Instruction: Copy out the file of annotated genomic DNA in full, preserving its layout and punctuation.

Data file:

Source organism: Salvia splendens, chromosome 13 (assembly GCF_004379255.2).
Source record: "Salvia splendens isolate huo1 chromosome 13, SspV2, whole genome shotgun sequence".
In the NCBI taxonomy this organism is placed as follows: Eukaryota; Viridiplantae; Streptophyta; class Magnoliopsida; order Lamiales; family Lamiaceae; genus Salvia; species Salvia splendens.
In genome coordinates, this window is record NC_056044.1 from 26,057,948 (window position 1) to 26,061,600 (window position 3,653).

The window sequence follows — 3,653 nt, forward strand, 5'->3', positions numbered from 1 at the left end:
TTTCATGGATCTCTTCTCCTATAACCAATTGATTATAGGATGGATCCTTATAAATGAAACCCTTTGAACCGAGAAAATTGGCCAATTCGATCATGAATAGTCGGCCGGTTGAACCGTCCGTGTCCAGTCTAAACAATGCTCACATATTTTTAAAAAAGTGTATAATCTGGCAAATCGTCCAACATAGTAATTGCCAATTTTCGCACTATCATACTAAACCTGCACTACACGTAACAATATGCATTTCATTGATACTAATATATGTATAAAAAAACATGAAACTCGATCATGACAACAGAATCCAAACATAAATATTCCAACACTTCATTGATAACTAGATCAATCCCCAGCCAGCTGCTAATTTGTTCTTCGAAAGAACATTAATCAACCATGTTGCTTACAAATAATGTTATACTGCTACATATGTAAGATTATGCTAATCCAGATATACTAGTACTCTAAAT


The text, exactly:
Source organism: Salvia splendens, chromosome 13 (assembly GCF_004379255.2).
Source record: "Salvia splendens isolate huo1 chromosome 13, SspV2, whole genome shotgun sequence".
In the NCBI taxonomy this organism is placed as follows: Eukaryota; Viridiplantae; Streptophyta; class Magnoliopsida; order Lamiales; family Lamiaceae; genus Salvia; species Salvia splendens.
In genome coordinates, this window is record NC_056044.1 from 26,057,948 (window position 1) to 26,061,600 (window position 3,653).

The window sequence follows — 3,653 nt, forward strand, 5'->3', positions numbered from 1 at the left end:
TTTCATGGATCTCTTCTCCTATAACCAATTGATTATAGGATGGATCCTTATAAATGAAACCCTTTGAACCGAGAAAATTGGCCAATTCGATCATGAATAGTCGGCCGGTTGAACCGTCCGTGTCCAGTCTAAACAATGCTCACATATTTTTAAAAAAGTGTATAATCTGGCAAATCGTCCAACATAGTAATTGCCAATTTTCGCACTATCATACTAAACCTGCACTACACGTAACAATATGCATTTCATTGATACTAATATATGTATAAAAAAACATGAAACTCGATCATGACAACAGAATCCAAACATAAATATTCCAACACTTCATTGATAACTAGATCAATCCCCAGCCAGCTGCTAATTTGTTCTTCGAAAGAACATTAATCAACCATGTTGCTTACAAATAATGTTATACTGCTACATATGTAAGATTATGCTAATCCAGATATACTAGTACTCTAAAT